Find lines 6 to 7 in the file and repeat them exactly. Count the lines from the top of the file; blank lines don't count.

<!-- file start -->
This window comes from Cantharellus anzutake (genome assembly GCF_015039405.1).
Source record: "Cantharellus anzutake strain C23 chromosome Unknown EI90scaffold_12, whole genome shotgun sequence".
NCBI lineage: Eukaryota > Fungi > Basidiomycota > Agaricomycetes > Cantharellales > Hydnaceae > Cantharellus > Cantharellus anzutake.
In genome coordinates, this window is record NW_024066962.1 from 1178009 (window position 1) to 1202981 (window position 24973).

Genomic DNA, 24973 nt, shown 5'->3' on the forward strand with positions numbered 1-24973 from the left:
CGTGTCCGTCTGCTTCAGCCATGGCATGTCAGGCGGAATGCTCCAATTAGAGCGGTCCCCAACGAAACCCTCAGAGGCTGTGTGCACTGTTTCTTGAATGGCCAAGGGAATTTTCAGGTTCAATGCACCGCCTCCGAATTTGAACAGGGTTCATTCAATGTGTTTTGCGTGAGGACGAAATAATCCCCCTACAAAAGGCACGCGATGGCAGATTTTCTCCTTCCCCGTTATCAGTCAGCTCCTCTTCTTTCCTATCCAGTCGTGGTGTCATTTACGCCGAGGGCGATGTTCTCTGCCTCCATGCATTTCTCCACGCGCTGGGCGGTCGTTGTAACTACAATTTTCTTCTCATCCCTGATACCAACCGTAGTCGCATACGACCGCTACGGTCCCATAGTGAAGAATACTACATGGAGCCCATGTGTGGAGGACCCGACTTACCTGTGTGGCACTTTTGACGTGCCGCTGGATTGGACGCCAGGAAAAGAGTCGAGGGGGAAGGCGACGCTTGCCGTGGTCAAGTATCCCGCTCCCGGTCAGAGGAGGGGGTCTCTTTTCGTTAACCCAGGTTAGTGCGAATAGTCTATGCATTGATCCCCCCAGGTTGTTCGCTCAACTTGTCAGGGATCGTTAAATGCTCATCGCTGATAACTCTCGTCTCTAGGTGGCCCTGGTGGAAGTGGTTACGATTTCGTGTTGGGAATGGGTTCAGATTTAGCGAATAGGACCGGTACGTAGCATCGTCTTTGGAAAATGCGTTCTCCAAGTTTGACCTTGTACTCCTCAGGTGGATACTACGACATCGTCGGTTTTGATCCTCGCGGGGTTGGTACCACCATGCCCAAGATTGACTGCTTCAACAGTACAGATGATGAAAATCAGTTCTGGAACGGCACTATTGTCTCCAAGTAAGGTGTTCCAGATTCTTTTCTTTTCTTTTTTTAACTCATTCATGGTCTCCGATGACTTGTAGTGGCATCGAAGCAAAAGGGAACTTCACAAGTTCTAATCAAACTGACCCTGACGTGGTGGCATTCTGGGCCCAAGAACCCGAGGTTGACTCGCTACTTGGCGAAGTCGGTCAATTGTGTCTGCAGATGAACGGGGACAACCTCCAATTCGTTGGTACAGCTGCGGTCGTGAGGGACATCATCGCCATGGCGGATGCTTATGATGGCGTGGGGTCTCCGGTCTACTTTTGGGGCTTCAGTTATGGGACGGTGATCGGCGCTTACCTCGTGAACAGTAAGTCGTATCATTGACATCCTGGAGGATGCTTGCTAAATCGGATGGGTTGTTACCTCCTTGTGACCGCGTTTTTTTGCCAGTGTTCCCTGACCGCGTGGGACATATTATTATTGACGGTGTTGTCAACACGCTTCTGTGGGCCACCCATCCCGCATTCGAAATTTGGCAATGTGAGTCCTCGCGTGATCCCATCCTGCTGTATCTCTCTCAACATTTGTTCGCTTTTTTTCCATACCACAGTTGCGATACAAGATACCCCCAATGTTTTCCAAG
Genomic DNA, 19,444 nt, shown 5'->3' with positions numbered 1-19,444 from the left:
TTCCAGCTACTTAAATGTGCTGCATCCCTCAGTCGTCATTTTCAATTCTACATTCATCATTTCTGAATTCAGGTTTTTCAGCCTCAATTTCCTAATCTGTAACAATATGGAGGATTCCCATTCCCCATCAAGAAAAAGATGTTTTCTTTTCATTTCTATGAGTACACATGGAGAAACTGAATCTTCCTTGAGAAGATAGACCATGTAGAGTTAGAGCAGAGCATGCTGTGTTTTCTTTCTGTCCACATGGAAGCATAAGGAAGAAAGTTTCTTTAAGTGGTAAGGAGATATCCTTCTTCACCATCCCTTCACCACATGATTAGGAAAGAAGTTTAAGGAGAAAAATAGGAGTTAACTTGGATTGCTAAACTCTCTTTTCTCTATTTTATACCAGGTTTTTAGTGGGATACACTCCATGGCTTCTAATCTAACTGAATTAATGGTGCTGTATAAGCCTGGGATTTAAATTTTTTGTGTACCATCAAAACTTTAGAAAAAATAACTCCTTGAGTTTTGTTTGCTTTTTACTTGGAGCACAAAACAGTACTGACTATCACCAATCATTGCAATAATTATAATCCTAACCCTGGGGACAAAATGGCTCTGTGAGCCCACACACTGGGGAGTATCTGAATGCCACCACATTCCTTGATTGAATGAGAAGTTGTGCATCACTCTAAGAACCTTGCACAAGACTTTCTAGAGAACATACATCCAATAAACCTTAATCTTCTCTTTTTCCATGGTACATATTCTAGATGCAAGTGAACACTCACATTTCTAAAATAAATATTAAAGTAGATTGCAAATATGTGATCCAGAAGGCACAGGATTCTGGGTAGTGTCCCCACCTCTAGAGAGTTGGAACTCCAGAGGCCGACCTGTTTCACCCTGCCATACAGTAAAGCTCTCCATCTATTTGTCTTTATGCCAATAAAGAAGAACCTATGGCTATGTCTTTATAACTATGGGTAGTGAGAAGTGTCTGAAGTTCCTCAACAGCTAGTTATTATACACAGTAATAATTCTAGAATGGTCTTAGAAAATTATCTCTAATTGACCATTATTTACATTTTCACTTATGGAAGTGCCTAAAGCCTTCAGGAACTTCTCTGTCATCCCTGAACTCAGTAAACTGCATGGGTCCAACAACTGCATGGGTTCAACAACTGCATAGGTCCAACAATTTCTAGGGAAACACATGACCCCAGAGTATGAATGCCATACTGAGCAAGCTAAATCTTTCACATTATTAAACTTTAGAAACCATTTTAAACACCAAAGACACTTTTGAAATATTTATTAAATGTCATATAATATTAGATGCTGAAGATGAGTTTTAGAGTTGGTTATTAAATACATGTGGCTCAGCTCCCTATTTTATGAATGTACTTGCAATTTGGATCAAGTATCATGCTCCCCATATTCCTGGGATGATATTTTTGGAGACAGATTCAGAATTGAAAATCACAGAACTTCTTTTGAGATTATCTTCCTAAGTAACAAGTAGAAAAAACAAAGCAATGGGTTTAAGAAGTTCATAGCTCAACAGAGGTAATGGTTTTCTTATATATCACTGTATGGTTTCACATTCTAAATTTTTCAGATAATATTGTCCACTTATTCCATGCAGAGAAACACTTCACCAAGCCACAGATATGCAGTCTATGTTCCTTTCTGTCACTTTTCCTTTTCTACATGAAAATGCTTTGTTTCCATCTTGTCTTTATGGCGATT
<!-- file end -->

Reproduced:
CGTGTCCGTCTGCTTCAGCCATGGCATGTCAGGCGGAATGCTCCAATTAGAGCGGTCCCCAACGAAACCCTCAGAGGCTGTGTGCACTGTTTCTTGAATGGCCAAGGGAATTTTCAGGTTCAATGCACCGCCTCCGAATTTGAACAGGGTTCATTCAATGTGTTTTGCGTGAGGACGAAATAATCCCCCTACAAAAGGCACGCGATGGCAGATTTTCTCCTTCCCCGTTATCAGTCAGCTCCTCTTCTTTCCTATCCAGTCGTGGTGTCATTTACGCCGAGGGCGATGTTCTCTGCCTCCATGCATTTCTCCACGCGCTGGGCGGTCGTTGTAACTACAATTTTCTTCTCATCCCTGATACCAACCGTAGTCGCATACGACCGCTACGGTCCCATAGTGAAGAATACTACATGGAGCCCATGTGTGGAGGACCCGACTTACCTGTGTGGCACTTTTGACGTGCCGCTGGATTGGACGCCAGGAAAAGAGTCGAGGGGGAAGGCGACGCTTGCCGTGGTCAAGTATCCCGCTCCCGGTCAGAGGAGGGGGTCTCTTTTCGTTAACCCAGGTTAGTGCGAATAGTCTATGCATTGATCCCCCCAGGTTGTTCGCTCAACTTGTCAGGGATCGTTAAATGCTCATCGCTGATAACTCTCGTCTCTAGGTGGCCCTGGTGGAAGTGGTTACGATTTCGTGTTGGGAATGGGTTCAGATTTAGCGAATAGGACCGGTACGTAGCATCGTCTTTGGAAAATGCGTTCTCCAAGTTTGACCTTGTACTCCTCAGGTGGATACTACGACATCGTCGGTTTTGATCCTCGCGGGGTTGGTACCACCATGCCCAAGATTGACTGCTTCAACAGTACAGATGATGAAAATCAGTTCTGGAACGGCACTATTGTCTCCAAGTAAGGTGTTCCAGATTCTTTTCTTTTCTTTTTTTAACTCATTCATGGTCTCCGATGACTTGTAGTGGCATCGAAGCAAAAGGGAACTTCACAAGTTCTAATCAAACTGACCCTGACGTGGTGGCATTCTGGGCCCAAGAACCCGAGGTTGACTCGCTACTTGGCGAAGTCGGTCAATTGTGTCTGCAGATGAACGGGGACAACCTCCAATTCGTTGGTACAGCTGCGGTCGTGAGGGACATCATCGCCATGGCGGATGCTTATGATGGCGTGGGGTCTCCGGTCTACTTTTGGGGCTTCAGTTATGGGACGGTGATCGGCGCTTACCTCGTGAACAGTAAGTCGTATCATTGACATCCTGGAGGATGCTTGCTAAATCGGATGGGTTGTTACCTCCTTGTGACCGCGTTTTTTTGCCAGTGTTCCCTGACCGCGTGGGACATATTATTATTGACGGTGTTGTCAACACGCTTCTGTGGGCCACCCATCCCGCATTCGAAATTTGGCAATGTGAGTCCTCGCGTGATCCCATCCTGCTGTATCTCTCTCAACATTTGTTCGCTTTTTTTCCATACCACAGTTGCGATACAAGATACCCCCAATGTTTTCCAAG
Genomic DNA, 19,444 nt, shown 5'->3' with positions numbered 1-19,444 from the left: